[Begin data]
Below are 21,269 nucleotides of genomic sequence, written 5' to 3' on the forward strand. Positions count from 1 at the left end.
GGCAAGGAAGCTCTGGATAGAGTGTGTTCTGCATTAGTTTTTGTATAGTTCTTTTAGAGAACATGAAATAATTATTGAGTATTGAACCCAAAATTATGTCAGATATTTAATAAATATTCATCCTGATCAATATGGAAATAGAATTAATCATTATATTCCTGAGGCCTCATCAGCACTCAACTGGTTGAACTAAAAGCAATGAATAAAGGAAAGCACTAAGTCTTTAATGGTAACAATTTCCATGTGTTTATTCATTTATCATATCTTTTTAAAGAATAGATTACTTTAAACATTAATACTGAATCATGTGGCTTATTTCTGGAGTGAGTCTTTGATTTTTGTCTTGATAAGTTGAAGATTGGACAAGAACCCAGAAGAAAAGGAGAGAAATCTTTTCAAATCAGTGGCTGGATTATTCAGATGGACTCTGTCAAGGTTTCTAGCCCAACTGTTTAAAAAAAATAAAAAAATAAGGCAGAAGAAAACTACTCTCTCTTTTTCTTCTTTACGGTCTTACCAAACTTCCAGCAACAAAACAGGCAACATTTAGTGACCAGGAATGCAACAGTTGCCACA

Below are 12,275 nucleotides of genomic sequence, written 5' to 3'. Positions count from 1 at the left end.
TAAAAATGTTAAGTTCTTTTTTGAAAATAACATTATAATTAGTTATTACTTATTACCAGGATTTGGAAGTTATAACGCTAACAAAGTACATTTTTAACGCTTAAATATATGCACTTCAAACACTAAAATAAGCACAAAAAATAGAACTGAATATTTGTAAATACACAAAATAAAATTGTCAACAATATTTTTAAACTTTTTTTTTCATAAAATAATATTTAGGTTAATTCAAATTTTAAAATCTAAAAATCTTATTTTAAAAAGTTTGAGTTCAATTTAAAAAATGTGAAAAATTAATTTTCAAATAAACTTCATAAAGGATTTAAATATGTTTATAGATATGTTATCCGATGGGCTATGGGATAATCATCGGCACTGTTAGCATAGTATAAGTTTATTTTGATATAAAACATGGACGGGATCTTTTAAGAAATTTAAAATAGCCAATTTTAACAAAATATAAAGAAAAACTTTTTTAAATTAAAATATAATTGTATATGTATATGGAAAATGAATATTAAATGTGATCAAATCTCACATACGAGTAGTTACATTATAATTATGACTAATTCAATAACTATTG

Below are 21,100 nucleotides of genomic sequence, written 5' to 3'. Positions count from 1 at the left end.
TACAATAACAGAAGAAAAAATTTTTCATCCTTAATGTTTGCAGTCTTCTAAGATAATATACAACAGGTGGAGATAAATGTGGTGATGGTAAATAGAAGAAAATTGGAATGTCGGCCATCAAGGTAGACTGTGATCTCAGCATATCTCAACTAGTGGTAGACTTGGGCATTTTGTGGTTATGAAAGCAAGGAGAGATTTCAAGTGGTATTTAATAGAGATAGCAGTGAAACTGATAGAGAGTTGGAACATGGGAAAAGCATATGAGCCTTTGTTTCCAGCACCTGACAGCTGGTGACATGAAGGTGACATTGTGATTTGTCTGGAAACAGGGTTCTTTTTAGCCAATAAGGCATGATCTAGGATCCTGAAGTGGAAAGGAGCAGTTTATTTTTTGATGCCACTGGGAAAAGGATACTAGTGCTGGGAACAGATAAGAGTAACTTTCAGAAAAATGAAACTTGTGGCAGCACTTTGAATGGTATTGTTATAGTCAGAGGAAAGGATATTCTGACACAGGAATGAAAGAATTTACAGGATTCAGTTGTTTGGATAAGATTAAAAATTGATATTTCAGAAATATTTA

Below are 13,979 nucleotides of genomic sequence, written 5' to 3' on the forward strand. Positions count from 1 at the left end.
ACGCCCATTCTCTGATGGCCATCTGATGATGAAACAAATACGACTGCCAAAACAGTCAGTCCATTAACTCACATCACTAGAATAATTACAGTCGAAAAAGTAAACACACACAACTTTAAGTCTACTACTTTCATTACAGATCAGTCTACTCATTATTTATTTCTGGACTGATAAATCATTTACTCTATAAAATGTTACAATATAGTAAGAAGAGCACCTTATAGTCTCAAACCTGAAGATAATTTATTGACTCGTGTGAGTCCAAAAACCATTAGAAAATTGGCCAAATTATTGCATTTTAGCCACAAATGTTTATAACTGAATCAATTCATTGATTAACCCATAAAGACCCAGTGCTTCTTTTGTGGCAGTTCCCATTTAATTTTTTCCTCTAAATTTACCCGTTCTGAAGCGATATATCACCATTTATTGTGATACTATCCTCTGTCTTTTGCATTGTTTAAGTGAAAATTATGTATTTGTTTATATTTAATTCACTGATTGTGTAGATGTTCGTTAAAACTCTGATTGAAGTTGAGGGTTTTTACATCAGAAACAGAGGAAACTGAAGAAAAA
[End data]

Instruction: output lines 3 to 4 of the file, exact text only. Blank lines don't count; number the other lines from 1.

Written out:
Below are 12,275 nucleotides of genomic sequence, written 5' to 3'. Positions count from 1 at the left end.
TAAAAATGTTAAGTTCTTTTTTGAAAATAACATTATAATTAGTTATTACTTATTACCAGGATTTGGAAGTTATAACGCTAACAAAGTACATTTTTAACGCTTAAATATATGCACTTCAAACACTAAAATAAGCACAAAAAATAGAACTGAATATTTGTAAATACACAAAATAAAATTGTCAACAATATTTTTAAACTTTTTTTTTCATAAAATAATATTTAGGTTAATTCAAATTTTAAAATCTAAAAATCTTATTTTAAAAAGTTTGAGTTCAATTTAAAAAATGTGAAAAATTAATTTTCAAATAAACTTCATAAAGGATTTAAATATGTTTATAGATATGTTATCCGATGGGCTATGGGATAATCATCGGCACTGTTAGCATAGTATAAGTTTATTTTGATATAAAACATGGACGGGATCTTTTAAGAAATTTAAAATAGCCAATTTTAACAAAATATAAAGAAAAACTTTTTTAAATTAAAATATAATTGTATATGTATATGGAAAATGAATATTAAATGTGATCAAATCTCACATACGAGTAGTTACATTATAATTATGACTAATTCAATAACTATTG